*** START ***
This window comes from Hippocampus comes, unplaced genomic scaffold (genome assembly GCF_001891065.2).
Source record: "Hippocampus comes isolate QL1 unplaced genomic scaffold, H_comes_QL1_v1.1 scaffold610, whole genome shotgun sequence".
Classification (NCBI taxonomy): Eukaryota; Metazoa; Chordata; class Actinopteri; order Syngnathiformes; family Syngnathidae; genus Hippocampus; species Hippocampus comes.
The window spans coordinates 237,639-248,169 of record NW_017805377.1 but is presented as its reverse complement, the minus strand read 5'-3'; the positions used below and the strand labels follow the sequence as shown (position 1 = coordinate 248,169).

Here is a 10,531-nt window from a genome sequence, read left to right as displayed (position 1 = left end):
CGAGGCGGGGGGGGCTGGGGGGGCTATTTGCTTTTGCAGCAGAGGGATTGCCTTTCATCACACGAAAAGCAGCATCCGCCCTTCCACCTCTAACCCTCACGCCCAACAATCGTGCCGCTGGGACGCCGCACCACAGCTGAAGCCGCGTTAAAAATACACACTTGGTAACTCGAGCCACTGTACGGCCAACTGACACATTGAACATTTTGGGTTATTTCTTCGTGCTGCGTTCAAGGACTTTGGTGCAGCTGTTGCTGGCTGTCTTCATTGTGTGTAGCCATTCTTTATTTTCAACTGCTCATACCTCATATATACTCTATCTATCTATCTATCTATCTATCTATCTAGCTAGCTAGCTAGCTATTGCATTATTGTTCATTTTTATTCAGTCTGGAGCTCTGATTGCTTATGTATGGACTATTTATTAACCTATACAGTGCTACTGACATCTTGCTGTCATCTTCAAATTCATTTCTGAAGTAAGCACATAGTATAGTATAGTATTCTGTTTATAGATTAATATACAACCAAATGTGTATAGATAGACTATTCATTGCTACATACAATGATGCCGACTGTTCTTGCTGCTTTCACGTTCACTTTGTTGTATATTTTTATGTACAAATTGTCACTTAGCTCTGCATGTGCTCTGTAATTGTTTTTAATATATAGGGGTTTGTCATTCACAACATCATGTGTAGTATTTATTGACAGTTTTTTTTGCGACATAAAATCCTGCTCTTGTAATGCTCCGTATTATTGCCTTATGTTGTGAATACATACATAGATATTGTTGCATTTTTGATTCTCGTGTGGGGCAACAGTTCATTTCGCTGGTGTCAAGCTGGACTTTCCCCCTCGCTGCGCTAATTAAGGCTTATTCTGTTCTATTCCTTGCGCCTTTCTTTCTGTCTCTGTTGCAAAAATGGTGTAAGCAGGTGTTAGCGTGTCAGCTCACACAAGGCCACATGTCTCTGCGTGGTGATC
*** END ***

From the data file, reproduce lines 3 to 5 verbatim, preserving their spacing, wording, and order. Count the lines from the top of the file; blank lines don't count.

Classification (NCBI taxonomy): Eukaryota; Metazoa; Chordata; class Actinopteri; order Syngnathiformes; family Syngnathidae; genus Hippocampus; species Hippocampus comes.
The window spans coordinates 237,639-248,169 of record NW_017805377.1 but is presented as its reverse complement, the minus strand read 5'-3'; the positions used below and the strand labels follow the sequence as shown (position 1 = coordinate 248,169).

Here is a 10,531-nt window from a genome sequence, read left to right as displayed (position 1 = left end):